For some, black and white movies are as distracting and inaccessible as shaky cam action sequences are to me. Older movies present an unfortunate hurdle for certain viewers of all ages. We see in color. So it takes effort to look into a world where grayscale rules the screen, especially when it comes to science fiction. We might also come to expect other dated elements to go hand in hand with black and white, like cheesy acting, corny scripts, and bad soundtracks.
Here are a few accessible, fun science fiction movies that are black and white yet are also essential viewing. This is a short list and there are dozens of other entries that deserve a place here. Do you have a favorite that comes to mind?
While most movie fans favor John Carpenter’s 1982 version, the 1951 Thing (full title The Thing from Another World Dir:Christian Nyby http://www.imdb.com/title/tt0044121) is a delightful monster romp that many haven’t seen. It’s a bit dated, especially how the female lead gets treated, but remains a favorite of mine with a great monster and exciting conflict between it and the scientists and military personnel. You’ll note the scenes with the big block of ice and the line of scientists used to give scale to the frozen UFO as essential visuals borrowed by Carpenter in his remake/sequel. I also love the dialogue, especially the memorable last line to “Watch the skies!” and the sparring between the scientist and the military men on how to deal with the monster.
Dr. Arthur Carrington: You’re doing more than breaking army orders. You’re robbing science of the greatest secrets that ever come to it.
Hendry: You’d better go back, Doctor.
Dr. Arthur Carrington: Knowledge is more important than life, Captain. We’ve only one excuse for existing – to think, to find out, to learn.
Ned “Scotty” Scott: What can we learn from that thing except a quicker way to die?
Dr. Arthur Carrington: It doesn’t matter what happens to us. Nothing counts except for our thinking. We thought our way into nature. We split the atom.
Eddie: Yes, and that sure made the world happy, didn’t it?
THEM! (1954 Dir: Gordon Douglas http://www.imdb.com/title/tt0047573/?ref_=fn_al_tt_2) Giant ants. One of the most memorable monster sounds ever. Indisputable proof that radiation just makes things get bigger. Look for Leonard Nemoy in an uncredited early role as one of the soldiers.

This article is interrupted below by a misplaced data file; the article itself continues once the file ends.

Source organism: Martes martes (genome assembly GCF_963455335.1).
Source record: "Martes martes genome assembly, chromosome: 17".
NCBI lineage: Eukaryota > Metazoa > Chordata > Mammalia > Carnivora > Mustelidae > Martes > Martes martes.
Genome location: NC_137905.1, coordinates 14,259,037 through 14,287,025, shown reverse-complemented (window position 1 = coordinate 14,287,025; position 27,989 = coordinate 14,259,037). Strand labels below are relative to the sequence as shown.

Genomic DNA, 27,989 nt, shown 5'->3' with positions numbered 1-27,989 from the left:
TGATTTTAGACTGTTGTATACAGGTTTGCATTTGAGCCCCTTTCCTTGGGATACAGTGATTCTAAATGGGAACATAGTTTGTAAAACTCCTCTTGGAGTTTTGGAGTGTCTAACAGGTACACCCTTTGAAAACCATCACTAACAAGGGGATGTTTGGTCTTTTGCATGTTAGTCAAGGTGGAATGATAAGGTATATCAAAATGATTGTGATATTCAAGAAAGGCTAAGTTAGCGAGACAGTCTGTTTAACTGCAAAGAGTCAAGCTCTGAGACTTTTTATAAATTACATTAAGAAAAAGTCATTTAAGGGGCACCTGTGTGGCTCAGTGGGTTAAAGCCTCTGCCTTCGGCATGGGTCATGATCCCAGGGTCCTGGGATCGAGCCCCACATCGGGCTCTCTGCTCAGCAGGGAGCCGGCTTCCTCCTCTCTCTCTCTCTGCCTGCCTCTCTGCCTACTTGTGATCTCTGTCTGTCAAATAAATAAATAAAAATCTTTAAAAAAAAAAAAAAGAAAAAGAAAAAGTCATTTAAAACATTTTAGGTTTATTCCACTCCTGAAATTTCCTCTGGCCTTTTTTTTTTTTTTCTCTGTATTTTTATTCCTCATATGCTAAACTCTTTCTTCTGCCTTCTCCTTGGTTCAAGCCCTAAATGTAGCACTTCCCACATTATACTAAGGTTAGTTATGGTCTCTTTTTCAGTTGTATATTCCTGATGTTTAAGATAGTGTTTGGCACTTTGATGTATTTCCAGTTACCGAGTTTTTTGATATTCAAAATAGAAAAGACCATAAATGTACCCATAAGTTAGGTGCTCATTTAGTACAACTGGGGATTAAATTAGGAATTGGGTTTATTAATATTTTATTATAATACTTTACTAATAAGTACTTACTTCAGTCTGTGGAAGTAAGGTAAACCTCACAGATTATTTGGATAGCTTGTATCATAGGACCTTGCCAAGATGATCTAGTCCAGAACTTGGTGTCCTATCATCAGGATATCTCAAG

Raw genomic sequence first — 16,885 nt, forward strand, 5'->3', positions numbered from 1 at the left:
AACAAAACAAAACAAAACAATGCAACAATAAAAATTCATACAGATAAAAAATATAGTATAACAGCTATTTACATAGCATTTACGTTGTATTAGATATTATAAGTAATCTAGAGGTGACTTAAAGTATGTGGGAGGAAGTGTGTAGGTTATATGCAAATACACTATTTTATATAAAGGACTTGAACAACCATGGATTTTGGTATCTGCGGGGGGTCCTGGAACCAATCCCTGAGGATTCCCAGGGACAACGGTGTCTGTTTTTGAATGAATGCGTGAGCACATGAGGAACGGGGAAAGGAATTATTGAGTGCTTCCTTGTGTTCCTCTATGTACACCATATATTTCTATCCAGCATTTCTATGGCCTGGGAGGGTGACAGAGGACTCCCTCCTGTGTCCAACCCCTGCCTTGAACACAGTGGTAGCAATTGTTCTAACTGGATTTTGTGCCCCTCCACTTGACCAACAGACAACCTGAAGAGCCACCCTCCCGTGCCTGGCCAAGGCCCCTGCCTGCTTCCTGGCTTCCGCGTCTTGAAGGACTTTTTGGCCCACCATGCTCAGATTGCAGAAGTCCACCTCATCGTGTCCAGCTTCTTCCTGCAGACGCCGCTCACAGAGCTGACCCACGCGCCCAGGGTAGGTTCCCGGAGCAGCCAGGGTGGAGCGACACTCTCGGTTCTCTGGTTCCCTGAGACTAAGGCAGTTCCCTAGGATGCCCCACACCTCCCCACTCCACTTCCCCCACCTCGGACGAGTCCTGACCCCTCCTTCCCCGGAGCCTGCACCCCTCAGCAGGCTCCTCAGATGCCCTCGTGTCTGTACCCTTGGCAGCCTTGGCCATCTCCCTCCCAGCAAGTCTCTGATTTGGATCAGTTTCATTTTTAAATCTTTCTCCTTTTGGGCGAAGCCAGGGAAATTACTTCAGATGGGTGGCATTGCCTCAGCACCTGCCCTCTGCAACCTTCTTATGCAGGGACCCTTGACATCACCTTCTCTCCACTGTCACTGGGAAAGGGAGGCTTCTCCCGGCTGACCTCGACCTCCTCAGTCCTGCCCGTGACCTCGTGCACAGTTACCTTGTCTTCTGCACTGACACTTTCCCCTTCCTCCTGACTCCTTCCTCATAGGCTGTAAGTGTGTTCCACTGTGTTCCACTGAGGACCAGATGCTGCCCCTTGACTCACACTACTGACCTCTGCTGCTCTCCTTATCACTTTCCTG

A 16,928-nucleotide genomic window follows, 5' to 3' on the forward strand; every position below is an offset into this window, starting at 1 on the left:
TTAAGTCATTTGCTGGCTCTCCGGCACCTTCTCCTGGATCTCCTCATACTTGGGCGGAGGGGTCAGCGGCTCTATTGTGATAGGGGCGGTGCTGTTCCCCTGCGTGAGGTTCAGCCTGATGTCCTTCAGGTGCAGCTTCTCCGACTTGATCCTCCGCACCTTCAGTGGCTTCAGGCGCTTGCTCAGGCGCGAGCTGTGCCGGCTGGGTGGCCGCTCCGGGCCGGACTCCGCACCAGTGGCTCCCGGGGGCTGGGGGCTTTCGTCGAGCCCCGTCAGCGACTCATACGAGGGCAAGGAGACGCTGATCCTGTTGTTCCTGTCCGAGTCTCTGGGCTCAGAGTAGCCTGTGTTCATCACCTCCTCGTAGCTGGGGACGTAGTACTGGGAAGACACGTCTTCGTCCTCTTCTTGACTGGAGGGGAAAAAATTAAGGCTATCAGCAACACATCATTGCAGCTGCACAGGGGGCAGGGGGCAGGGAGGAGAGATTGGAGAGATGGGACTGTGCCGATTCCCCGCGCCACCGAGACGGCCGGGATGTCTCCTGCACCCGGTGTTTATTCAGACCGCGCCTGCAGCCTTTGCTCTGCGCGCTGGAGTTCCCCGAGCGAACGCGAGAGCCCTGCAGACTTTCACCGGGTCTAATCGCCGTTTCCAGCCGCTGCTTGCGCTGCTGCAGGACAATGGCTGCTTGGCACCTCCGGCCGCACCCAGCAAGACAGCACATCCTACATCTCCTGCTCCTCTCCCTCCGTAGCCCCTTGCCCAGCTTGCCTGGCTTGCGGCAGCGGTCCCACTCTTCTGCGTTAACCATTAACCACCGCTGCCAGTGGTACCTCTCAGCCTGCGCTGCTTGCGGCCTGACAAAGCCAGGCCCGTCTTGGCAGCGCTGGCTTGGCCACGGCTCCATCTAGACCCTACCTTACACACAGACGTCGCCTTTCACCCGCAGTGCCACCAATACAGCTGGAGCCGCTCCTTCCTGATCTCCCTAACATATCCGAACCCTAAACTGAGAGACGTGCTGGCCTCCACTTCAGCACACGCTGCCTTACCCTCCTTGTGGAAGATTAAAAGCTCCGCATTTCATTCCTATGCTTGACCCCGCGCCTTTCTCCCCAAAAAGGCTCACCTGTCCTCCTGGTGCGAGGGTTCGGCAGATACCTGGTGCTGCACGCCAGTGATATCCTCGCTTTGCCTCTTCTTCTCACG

This Island Earth (1955 Dir: Joseph Newman http://www.imdb.com/title/tt0047577/?ref_=tt_rec_tt) Watch this for a cool brain-on-the-outside mutant monster as well as a great villain played by Jeff Morrow. The cheesiest of the bunch listed here.
The studio had to change the mutant (see above pice) makeup which was supposed to have legs similar to the arms but because of time and budget went with human legs for the final production. (source: https://en.wikipedia.org/wiki/This_Island_Earth)
And while many have seen the essential The Day the Earth Stood Still (1951 Dir: Robert Wise http://www.imdb.com/title/tt0043456) I include it here as an one of the most iconic soundtracks ever. The composer Bernard Herrmann went on to compose an impressive body of soundtrack work, especially with Alfred Hitchcock and including most famously the music from Psycho. You can listen to some of the Day the Earth Stood Still soundtrack here featuring one and sometimes two theremins (the electrical music instrument made famous by this score.)
All these films should be part of anyone’s science fiction movie primer. These are obvious choices, yet good starting places for examples of dialogue, action, creature effects, sound design, and soundtrack that often hold up to modern tastes. I’ll talk about some lesser known examples at another time.
Don’t let the black and white keep you from science fiction gold!
What are your favorite black and white science fiction films?